As a child, I would flip through magazines and see advertisements of girls and women who were fair-skinned, tall and slim. Their arms and legs would be airbrushed smooth with an even tan, and I’d be sitting on the floor wondering why their bodies looked like that and mine looked like this. Only a few years later would I become aware of the deceiving nature of the modeling and fashion industry.
Growing up as a plus-size woman of color, the lack of representation in the fashion industry made it difficult for me to validate myself as a worthy and beautiful person. Since then, many companies within the industry have made strides to include a diverse selection of models, and although these efforts have created a great deal of positivity, they also show how much work there is still left to do.
Target, Aerie, Old Navy, ASOS and ModCloth are companies that encourage body positivity and have taken the steps to involve the body positivity movement into their marketing strategies. By using models of different sizes, races and abilities, these clothing companies have increased their reach and reputability for customers.
Aerie is a company that stands out more than the others in terms of body positivity. In January 2014, Aerie released a campaign titled “#AerieReal.” The purpose of this campaign was to introduce models that were of varying races, ages, abilities and sizes. What distinguishes this campaign from other body positivity campaigns is that Aerie does not digitally retouch or edit the bodies of the models they use. In addition, they stopped using supermodels for their clothing promotions. This means that the models photographed have stretch marks, noticeable cellulite and natural, unaltered bodies. Not only are these changes good for publicity and for society in general, but they are also more economically beneficial for the companies. By eliminating the expense of digitally editing photos, these companies do not have to invest money and time into constructing an ideal image to sell their products. By making these marketing changes, the company promotes a positive and healthy body image to their consumers.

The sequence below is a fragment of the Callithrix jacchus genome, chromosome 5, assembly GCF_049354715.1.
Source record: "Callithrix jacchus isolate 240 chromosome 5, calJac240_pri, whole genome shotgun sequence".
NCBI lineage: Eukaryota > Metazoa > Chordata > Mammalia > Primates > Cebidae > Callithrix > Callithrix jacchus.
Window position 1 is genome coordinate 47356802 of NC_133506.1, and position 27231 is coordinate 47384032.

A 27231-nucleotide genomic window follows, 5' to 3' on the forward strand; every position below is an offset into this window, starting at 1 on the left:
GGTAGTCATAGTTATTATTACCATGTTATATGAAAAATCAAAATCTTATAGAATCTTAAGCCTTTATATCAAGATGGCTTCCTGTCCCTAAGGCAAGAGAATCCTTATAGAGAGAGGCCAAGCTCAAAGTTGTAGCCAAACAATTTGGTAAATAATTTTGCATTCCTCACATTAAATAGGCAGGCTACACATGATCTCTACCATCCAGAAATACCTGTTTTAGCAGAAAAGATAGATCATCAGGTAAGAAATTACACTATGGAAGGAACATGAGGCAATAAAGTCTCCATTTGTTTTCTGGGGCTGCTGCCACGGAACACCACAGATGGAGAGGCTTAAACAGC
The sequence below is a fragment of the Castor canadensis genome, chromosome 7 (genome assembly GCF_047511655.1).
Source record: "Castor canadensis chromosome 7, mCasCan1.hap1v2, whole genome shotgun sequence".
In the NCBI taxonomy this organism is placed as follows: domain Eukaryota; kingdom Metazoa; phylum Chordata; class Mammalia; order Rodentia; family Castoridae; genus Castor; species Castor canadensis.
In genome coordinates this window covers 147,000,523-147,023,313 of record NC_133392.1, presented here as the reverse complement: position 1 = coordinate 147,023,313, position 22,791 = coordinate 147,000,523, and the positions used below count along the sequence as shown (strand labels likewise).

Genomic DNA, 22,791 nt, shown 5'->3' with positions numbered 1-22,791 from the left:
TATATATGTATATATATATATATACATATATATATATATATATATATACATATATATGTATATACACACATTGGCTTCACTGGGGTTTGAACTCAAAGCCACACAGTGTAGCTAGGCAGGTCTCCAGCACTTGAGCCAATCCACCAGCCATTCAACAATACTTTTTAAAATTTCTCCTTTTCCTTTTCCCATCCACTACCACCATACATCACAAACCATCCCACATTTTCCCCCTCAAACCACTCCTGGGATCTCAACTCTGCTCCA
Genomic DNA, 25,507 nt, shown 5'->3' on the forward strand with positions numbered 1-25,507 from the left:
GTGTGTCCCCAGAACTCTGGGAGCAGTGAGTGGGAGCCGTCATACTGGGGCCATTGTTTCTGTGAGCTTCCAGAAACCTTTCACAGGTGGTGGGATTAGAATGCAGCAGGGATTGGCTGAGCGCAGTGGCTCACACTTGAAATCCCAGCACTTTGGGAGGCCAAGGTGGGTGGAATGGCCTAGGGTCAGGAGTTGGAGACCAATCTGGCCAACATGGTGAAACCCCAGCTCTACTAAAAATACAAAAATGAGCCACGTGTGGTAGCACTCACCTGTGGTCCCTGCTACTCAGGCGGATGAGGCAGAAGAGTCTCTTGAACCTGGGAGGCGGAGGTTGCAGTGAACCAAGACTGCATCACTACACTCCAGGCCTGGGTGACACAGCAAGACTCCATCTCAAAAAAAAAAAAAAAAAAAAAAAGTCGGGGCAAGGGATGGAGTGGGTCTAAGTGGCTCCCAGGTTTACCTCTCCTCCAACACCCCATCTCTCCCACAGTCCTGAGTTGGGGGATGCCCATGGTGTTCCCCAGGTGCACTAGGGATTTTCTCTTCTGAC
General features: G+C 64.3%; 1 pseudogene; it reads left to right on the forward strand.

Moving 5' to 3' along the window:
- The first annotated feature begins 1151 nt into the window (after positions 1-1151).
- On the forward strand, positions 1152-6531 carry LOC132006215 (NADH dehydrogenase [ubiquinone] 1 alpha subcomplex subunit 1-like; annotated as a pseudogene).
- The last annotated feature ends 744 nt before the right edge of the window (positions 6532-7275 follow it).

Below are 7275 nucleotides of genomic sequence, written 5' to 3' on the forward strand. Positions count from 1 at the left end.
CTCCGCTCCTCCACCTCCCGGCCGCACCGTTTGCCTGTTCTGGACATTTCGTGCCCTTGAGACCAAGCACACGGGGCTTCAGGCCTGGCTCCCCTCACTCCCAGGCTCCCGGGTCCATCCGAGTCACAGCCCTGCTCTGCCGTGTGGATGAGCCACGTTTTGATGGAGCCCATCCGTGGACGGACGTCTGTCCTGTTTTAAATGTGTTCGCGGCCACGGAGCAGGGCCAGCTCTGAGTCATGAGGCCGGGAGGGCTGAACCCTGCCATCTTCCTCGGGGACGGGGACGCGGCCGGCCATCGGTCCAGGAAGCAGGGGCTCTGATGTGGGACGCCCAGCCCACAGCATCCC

While this progress toward image inclusivity has been significant, there are still problems that this industry has ignored. Hopefully, with added time and effort, more changes can be made to resolve them. An issue that has been brought to light is the convenience of the “plus size” concept — the plus-size models are bigger and hold weight, but only in the more favorable areas such as the breasts, thighs and butt. Their stomachs and faces are made to look unrealistically slim given their body type. While the plus-size modeling initiative began as a positive movement, it has shifted to only representing women with hourglass figures who fit the standards of being perfectly curvy. Women who do not fit this standard are not being represented, and this leaves us in the same place as before, a place where media representation does not reflect the societal representation.
As we open up this conversation about body inclusivity, it is clear that the conversation currently excludes men and gender non-conforming individuals. Still, plus-size men are rarely seen in the modeling or fashion promotion industry. A majority of male models are also white and able-bodied. Because women have been more vocal about this issue, there has been more progress. There is still a taboo nature to the topic of male body positivity because our society does not create a comfortable or space for men to express their thoughts and views about male representation in media. While these issues are pressing, and it may seem as though companies are not making strides to address them, there is one company that has dedicated a lot of time and effort into combating a lack of representation — ASOS. Currently in the fashion industry, ASOS has made its mark by including plus-size men to model clothing. In addition, ASOS collaborated with the organization GLAAD to create a capsule collection of clothing focused on gender neutrality. These shifts are significant as they continue the conversation of body positivity past women and make it applicable to men and gender-neutral individuals.
The purpose of shifting brands toward body positivity is to accurately represent society, which fosters confidence and dignity in youth. This is not only something that can be seen through social media and positive feedback, but through personal experience. Body positivity activists in the fashion industry jumped through several hurdles and worked hard to achieve the diverse representation we see today. While these accomplishments are worthy and significant, it is important to always remember there is always more work to be done — the conversation is just beginning.
Taeko Gupta is a Collegian contributor and can be reached at [email protected]